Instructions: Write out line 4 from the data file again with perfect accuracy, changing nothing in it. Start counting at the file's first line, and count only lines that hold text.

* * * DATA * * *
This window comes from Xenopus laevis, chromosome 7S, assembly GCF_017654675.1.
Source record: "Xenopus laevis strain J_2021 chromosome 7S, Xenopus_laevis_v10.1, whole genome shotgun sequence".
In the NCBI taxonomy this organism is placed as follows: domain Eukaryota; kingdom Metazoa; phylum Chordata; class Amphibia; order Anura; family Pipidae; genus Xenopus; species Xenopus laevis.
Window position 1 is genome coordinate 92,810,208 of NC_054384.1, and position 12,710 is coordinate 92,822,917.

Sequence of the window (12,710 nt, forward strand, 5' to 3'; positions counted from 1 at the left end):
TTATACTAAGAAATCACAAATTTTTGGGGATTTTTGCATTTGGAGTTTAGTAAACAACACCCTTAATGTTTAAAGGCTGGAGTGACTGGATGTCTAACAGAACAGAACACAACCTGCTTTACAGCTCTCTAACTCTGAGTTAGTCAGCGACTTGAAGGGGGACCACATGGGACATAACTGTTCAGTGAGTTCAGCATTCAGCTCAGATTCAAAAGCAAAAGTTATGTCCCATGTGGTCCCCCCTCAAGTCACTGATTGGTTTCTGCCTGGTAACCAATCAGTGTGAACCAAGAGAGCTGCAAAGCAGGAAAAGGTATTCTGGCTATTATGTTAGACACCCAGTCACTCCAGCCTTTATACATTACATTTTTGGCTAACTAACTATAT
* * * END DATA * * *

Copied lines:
Window position 1 is genome coordinate 92,810,208 of NC_054384.1, and position 12,710 is coordinate 92,822,917.